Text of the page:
2018 Update: We still stand by the advice below on how to get great deals on workwear; you may also want to check out our latest discussion of how to get deals at discount clothing stores like Nordstrom Rack and TJ Maxx!
Here’s my confession/boast: almost everything I own was bought on sale. My favorite Iisli sweater jacket? Tried it on at Bergdorf’s when it cost $430, snapped it up at a winter sale a few months later for $150; then loved it so much I bought another one on HauteLook for $125. I’ve gotten pants from Banana Republic for $6.99 and worn them a lot. I once snagged an entire ball gown at an outlet store for $20 and wore it to my firm’s black-tie gala. Alas, most of these amazing takes came from the days when I shopped the stores really regularly — since then, I’ve had to adjust our shopping habits for a life where a) I’m usually, you know, working when the stores are open and b) it’s harder to set aside time on the weekend to shop. So how CAN you get great deals on workwear and other clothes if you can’t peruse the discount racks? I’ve got some great ideas… (Pictured: “Closing Down” Sale 2, originally uploaded to Flickr by johnthurm.)
(A caveat before I start the tips — in my mind there is a difference from buying good clothing at reduced prices, and buying cheap clothing. Personally, I have serious ethical issues with shopping at stores that specialize in knock-offs. (Hat tip to Counterfeit Chic, who covers the issue regularly.)) If you really care about these issues, you may want to check out The Corporette Guide to Slow Fashion for Workwear.
1. The next time you’re actually out and about shopping, do a little legwork — learn your size in the brands you ogle online. Are you a 7 or 7.5 in Cole Haan pumps? Are you a size 8 or 10 in Tory Burch? If you figure this out it’ll be much easier to snap up sales when you see them, whether they’re at online discounters like RueLaLa or department stores.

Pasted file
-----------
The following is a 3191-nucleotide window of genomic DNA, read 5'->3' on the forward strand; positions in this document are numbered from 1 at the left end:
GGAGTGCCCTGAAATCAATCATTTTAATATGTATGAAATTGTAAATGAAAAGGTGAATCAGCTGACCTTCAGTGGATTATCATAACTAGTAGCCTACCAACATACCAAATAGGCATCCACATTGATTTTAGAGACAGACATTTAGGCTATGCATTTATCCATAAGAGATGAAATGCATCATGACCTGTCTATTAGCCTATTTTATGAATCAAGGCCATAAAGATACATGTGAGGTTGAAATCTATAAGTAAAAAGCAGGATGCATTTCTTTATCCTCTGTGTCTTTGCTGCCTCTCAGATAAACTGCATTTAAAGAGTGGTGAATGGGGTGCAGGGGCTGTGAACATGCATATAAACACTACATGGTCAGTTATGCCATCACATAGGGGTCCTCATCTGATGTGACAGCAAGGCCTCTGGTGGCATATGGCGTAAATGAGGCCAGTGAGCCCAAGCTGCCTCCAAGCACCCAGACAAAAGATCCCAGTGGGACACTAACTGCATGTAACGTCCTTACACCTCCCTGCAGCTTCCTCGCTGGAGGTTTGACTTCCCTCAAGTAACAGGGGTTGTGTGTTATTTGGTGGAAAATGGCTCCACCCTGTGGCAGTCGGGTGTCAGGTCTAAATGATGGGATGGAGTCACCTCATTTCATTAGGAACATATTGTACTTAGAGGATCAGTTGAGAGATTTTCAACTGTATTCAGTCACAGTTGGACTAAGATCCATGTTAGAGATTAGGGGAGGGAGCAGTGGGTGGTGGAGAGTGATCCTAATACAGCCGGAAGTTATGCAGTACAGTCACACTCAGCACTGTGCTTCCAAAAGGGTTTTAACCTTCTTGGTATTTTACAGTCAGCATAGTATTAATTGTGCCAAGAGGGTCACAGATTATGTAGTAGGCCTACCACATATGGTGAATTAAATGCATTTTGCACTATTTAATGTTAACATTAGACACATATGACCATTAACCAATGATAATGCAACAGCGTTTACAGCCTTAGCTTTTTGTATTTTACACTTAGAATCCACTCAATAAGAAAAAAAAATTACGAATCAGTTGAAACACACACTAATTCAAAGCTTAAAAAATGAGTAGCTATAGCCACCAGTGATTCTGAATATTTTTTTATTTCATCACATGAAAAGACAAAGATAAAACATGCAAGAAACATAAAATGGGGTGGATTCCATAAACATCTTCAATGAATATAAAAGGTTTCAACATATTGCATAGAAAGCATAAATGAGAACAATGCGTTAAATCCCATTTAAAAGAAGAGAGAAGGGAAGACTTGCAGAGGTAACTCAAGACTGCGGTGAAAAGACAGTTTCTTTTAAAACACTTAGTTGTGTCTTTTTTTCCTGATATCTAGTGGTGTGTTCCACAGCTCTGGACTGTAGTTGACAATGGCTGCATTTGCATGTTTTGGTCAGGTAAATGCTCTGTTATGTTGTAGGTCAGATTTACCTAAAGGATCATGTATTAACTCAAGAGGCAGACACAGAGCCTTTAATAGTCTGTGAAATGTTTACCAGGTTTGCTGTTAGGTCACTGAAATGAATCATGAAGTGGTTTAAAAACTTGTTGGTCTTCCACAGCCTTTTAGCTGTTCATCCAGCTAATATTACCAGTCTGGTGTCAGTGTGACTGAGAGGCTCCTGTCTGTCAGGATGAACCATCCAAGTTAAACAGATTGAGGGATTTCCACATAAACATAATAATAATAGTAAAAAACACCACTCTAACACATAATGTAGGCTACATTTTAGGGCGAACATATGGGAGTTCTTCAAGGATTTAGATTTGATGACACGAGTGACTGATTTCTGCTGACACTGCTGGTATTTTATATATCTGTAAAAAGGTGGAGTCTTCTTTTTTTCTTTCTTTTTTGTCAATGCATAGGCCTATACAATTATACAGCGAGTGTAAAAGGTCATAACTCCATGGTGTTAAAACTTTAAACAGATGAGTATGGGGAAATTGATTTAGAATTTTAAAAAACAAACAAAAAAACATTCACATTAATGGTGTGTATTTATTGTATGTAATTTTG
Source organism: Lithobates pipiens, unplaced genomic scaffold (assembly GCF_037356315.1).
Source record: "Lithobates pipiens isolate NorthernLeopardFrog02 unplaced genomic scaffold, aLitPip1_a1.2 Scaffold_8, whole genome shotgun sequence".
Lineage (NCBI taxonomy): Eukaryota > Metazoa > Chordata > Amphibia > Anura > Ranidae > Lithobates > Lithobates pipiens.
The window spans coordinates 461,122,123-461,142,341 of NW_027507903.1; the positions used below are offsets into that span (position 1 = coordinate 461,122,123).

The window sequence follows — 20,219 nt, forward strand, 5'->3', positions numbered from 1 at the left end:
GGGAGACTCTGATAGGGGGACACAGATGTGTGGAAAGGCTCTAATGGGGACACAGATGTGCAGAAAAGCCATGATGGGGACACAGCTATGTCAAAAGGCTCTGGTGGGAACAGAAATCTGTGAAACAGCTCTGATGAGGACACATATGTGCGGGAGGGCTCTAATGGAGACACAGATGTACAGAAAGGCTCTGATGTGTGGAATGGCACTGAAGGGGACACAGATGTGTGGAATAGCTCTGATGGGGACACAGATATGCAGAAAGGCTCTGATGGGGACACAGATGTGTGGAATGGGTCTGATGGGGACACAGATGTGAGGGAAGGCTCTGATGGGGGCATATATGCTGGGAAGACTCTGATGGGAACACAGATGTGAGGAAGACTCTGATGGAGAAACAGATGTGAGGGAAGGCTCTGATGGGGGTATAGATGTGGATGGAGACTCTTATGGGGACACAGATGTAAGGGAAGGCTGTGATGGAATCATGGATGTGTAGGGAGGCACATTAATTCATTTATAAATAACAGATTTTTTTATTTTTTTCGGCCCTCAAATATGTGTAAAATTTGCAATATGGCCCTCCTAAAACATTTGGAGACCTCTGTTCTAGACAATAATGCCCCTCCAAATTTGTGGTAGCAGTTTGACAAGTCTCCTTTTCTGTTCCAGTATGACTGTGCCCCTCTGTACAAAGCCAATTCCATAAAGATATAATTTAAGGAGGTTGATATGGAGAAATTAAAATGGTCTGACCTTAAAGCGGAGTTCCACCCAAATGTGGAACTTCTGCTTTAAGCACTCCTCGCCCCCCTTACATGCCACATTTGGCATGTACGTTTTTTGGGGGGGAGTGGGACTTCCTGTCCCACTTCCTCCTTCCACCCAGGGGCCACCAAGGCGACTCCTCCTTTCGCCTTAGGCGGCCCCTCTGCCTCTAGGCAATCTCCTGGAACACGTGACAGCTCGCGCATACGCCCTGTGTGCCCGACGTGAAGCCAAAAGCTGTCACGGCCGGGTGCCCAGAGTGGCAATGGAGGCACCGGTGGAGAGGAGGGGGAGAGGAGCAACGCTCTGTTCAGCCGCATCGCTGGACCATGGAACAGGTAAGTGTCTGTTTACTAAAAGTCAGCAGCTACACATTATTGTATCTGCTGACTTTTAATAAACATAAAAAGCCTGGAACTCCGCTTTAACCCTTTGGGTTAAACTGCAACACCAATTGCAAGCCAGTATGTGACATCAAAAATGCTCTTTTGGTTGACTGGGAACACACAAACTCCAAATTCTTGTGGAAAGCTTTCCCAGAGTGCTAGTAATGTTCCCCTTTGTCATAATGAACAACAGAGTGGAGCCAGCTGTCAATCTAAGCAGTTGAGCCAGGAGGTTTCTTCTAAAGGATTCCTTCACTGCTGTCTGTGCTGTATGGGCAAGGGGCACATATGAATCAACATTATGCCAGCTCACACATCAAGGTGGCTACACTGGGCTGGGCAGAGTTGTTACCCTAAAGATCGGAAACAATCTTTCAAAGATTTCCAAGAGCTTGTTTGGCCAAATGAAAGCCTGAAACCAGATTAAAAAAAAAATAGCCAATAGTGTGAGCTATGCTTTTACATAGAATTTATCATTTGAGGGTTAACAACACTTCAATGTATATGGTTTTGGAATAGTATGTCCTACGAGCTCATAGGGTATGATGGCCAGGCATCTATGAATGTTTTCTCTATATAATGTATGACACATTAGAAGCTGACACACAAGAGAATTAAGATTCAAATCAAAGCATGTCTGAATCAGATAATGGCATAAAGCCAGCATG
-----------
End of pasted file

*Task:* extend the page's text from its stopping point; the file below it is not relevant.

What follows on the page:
2. Use online shopping apps to help keep you aware of discounts. We try to point you to a big sale if we see one, but a lot of the best deals (60% off) fall in the “lucky sizes” realm, when very limited sizes are left. Particularly if you fall on either end of the “regular” clothing spectrum — an XS, a size 14 — then you should set up sale alerts because there are tons of great tools. We love ShopItToMe; ShopStyle can also be handy if you’re watching a particular brand of bags or shoes. (2017 Update: Check out our latest favorite online shopping apps!)
3. Don’t pay for shipping more than you have to. When I shop online, I haaate paying for shipping — it’s my number one pet peeve. If there’s a minimum for free shipping ($75 or $200 are frequent numbers) then I we will almost always try to fill my cart with at least that amount. Bloomingdales had great sales recently and, the bag I wanted — a Treesje bag marked from $600ish to $180ish — would not have gotten me free shipping. So I also bought a pair of Ralph Lauren shorts marked to $8 (I never wear shorts, but always pack them on vacations, so the price worked well) and a Kooba bag (also marked to the $190 realm) that I was curious about. I wound up returning the Kooba bag, but the Treesje bag and shorts were great deals, and I still got the free shipping.